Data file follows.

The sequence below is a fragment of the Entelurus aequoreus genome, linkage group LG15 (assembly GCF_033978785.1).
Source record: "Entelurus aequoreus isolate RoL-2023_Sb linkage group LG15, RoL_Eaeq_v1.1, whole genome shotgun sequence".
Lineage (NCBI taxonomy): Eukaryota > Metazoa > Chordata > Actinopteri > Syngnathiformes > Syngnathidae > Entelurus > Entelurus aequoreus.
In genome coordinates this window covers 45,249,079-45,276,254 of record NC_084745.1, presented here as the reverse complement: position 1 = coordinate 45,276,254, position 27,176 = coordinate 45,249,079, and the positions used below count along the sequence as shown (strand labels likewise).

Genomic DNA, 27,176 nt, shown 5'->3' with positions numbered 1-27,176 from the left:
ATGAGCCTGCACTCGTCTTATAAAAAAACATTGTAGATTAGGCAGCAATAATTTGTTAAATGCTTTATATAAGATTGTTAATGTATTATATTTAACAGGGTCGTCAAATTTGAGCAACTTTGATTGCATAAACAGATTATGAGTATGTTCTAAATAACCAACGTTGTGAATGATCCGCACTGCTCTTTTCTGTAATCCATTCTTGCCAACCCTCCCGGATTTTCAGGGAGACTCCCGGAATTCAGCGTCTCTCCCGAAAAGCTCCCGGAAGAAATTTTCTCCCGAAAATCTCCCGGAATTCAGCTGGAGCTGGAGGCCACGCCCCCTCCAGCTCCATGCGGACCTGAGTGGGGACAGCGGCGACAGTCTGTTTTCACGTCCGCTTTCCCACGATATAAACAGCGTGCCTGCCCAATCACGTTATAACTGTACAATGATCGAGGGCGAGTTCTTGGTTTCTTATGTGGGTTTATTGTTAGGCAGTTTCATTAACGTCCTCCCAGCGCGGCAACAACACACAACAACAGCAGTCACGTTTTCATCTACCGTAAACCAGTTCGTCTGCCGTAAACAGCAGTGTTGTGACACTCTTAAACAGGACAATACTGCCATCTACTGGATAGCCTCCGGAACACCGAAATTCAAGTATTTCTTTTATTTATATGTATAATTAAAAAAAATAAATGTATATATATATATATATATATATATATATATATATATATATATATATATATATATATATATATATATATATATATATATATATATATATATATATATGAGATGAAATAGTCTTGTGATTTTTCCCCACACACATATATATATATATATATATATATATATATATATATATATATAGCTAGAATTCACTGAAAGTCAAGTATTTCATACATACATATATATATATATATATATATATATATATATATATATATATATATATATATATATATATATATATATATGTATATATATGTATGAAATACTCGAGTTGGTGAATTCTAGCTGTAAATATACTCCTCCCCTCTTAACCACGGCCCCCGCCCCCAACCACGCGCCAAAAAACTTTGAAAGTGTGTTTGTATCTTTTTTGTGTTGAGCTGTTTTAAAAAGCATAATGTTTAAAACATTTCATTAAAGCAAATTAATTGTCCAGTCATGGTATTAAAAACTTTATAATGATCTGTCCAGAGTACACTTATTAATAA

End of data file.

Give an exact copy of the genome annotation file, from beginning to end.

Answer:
The sequence below is a fragment of the Entelurus aequoreus genome, linkage group LG15 (assembly GCF_033978785.1).
Source record: "Entelurus aequoreus isolate RoL-2023_Sb linkage group LG15, RoL_Eaeq_v1.1, whole genome shotgun sequence".
Lineage (NCBI taxonomy): Eukaryota > Metazoa > Chordata > Actinopteri > Syngnathiformes > Syngnathidae > Entelurus > Entelurus aequoreus.
In genome coordinates this window covers 45,249,079-45,276,254 of record NC_084745.1, presented here as the reverse complement: position 1 = coordinate 45,276,254, position 27,176 = coordinate 45,249,079, and the positions used below count along the sequence as shown (strand labels likewise).

Genomic DNA, 27,176 nt, shown 5'->3' with positions numbered 1-27,176 from the left:
ATGAGCCTGCACTCGTCTTATAAAAAAACATTGTAGATTAGGCAGCAATAATTTGTTAAATGCTTTATATAAGATTGTTAATGTATTATATTTAACAGGGTCGTCAAATTTGAGCAACTTTGATTGCATAAACAGATTATGAGTATGTTCTAAATAACCAACGTTGTGAATGATCCGCACTGCTCTTTTCTGTAATCCATTCTTGCCAACCCTCCCGGATTTTCAGGGAGACTCCCGGAATTCAGCGTCTCTCCCGAAAAGCTCCCGGAAGAAATTTTCTCCCGAAAATCTCCCGGAATTCAGCTGGAGCTGGAGGCCACGCCCCCTCCAGCTCCATGCGGACCTGAGTGGGGACAGCGGCGACAGTCTGTTTTCACGTCCGCTTTCCCACGATATAAACAGCGTGCCTGCCCAATCACGTTATAACTGTACAATGATCGAGGGCGAGTTCTTGGTTTCTTATGTGGGTTTATTGTTAGGCAGTTTCATTAACGTCCTCCCAGCGCGGCAACAACACACAACAACAGCAGTCACGTTTTCATCTACCGTAAACCAGTTCGTCTGCCGTAAACAGCAGTGTTGTGACACTCTTAAACAGGACAATACTGCCATCTACTGGATAGCCTCCGGAACACCGAAATTCAAGTATTTCTTTTATTTATATGTATAATTAAAAAAAATAAATGTATATATATATATATATATATATATATATATATATATATATATATATATATATATATATATATATATATATATATATATATATATATATATATATATGAGATGAAATAGTCTTGTGATTTTTCCCCACACACATATATATATATATATATATATATATATATATATATATATATAGCTAGAATTCACTGAAAGTCAAGTATTTCATACATACATATATATATATATATATATATATATATATATATATATATATATATATATATATATATATATATATATATGTATATATATGTATGAAATACTCGAGTTGGTGAATTCTAGCTGTAAATATACTCCTCCCCTCTTAACCACGGCCCCCGCCCCCAACCACGCGCCAAAAAACTTTGAAAGTGTGTTTGTATCTTTTTTGTGTTGAGCTGTTTTAAAAAGCATAATGTTTAAAACATTTCATTAAAGCAAATTAATTGTCCAGTCATGGTATTAAAAACTTTATAATGATCTGTCCAGAGTACACTTATTAATAA